As discussed earlier in this blog, a vitrified matrix or slag is the primary solid byproduct of plasma arc waste-to-energy processing. The vitrified matrix from plasma arc processing contains the mineral matter associated with the feed materials in a vitrified form – a hard, glassy-like substance. The amount of matrix produced is a function of how much non-combustible mineral matter is present in the feedstock.
This matrix is the result of operating temperatures within the plasma arc reactor above the melting temperature of the mineral matter. Under these conditions in the plasma arc reactor, non-volatile metals and metal oxides bind together in molten form until it is cooled via natural heat loss or via a pool of water, where it would fracture and granulate.
The compressive strength of a slag sample generated from fly ash from coal-fired power plant as well as some sodium carbonate (fluxing agent) was 480 kg/cm2, while its average mortar strength was tested at 169 kg/cm.
The vitrified matrix or slag generated by plasma arc treatment is primarily made up of silicon dioxide (SiO2), aluminum oxide (Al2O3) and calcium oxide (CaO). Toxicity Characteristic Leaching Procedure (TCLP) tests are designed to determine the mobility of both organic and inorganic analytes present in the slag. The most recent TCLP results on the vitrified matrix from the plasma arc waste-to-energy system located at a China refinery is presented in the below table.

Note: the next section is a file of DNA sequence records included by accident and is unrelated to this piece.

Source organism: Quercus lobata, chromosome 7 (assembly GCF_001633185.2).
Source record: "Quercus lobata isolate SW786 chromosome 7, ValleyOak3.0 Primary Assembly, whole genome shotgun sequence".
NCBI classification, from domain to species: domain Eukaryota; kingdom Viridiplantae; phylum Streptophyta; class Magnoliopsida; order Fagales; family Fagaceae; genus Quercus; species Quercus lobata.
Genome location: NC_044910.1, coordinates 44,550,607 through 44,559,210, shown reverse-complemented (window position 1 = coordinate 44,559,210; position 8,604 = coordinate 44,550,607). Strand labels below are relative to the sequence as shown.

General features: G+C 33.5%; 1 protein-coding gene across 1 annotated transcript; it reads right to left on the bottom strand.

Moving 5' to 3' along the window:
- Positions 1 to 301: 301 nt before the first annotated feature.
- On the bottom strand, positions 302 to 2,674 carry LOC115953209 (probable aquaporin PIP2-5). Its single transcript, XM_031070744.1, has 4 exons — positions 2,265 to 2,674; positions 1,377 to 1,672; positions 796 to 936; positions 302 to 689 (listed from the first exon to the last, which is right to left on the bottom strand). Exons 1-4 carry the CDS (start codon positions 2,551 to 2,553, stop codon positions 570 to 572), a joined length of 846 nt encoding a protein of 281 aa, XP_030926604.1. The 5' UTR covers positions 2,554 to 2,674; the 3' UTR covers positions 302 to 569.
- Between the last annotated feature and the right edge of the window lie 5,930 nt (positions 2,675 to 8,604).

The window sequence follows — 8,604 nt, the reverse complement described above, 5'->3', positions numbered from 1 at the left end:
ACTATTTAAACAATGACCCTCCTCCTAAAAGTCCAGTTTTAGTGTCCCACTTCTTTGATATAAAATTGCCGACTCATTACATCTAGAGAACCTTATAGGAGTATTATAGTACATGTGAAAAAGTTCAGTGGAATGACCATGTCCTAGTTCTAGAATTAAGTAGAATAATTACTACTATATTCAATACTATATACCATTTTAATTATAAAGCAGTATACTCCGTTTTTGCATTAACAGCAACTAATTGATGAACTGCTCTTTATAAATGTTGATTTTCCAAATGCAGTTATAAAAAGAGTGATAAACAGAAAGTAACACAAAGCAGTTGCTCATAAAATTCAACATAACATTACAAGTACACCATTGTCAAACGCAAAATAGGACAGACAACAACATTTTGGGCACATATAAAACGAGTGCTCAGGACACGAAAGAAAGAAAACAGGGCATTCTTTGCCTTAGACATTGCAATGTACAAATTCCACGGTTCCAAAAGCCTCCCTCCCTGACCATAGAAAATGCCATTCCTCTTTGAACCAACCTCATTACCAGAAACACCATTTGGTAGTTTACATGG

||USA – EPA
(40 CFR 261.24)
|Arsenic||5||5||ND < 0.050|
|Cadmium||1||1||ND < 0.008|
|Chromium||5||5||ND < 0.017|
|Hexavalent Chromium||2.5||ND < 0.25|
|Lead||5||5||ND < 0.018|
|Mercury||0.2||0.2||ND < 0.0005|
|Selenium||1||1||ND < 0.041|
|Silver||5||5||ND < 0.013|
|ND = Not Detectable (detectable limit follows)
NR = Not reported